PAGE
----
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1. Do you believe the owners will be able to support your salary?
2. Do you feel comfortable voicing your concerns and communicating what is and isn`t working for you and the firm?
3. Do you like what you are doing?
4. Is the investment in lower salary now for potential gold mine later something you are willing and able to undertake?
I agree w/ Steve in that not all people know how to be good bosses. And lets face it, you have to have some level of ego to be an entrepreneur. With that ego, they tend to rub people the wrong way, especially those that might not be the happiest of campers.
If I were you & could answer yes to the questions above, I would have a sit down w/ both parties, air the issues, and decide how to proceed. If the owners aren`t open to doing this, perhaps you have your answer the easy way. If they are, things could get better. If they don`t, you know where you stand & can make a decision at that point.
Good luck to you & I am interested to hear how you handle it & what transpires.
Are you secure enough to handle being without a job? That is, when you have a talk with them (and you should) they may ask you to leave...are you ok with that? have another job to go to?
Did you sign any contract or agreement about your employment arrangement? Does it specify wages, options, or a promise of future wages? with any conditions? Define your role, job duties?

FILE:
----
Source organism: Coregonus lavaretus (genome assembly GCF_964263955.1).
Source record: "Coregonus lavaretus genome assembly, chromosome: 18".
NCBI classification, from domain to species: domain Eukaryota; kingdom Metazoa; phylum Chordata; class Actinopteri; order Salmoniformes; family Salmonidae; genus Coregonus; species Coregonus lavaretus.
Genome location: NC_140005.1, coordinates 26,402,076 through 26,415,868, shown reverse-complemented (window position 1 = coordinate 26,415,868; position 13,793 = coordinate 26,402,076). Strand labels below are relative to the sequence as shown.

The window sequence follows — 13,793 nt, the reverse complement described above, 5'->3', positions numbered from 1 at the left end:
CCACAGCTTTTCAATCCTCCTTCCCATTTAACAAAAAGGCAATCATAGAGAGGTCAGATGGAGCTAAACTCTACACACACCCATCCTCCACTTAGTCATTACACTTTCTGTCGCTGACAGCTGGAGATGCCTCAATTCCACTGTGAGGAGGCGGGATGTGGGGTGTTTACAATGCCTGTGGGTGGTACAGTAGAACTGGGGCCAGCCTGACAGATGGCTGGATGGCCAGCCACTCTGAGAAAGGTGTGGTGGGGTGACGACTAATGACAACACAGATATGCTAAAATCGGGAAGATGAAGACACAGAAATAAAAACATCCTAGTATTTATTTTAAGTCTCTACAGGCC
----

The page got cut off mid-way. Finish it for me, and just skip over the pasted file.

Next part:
Did you sign a noncompete agreement? Is the code you`ve developed copyrighted / protected?
Re: your talk... you should have it. Certainly express your view of what your role in the company is... your job responsibilities. Ask if your view is correct? Point out the flaws in the web design and ask why others were hired to do that job, if it was supposed to be your responsibility.
What you consider a lie (about funding) may not be an intentional deception on their part. So, be careful not to label their actions as such. You should express your concern about funding and suggest all employees should be kept up to date on how that is going.
You got stock options? I`m sure this company is not publicly traded. So, esentially you have a promise (option) to own a piece of the company (through shares of stock) correct? This also supports a reason for you to talk with them... you have or may have an ownership interest in the company.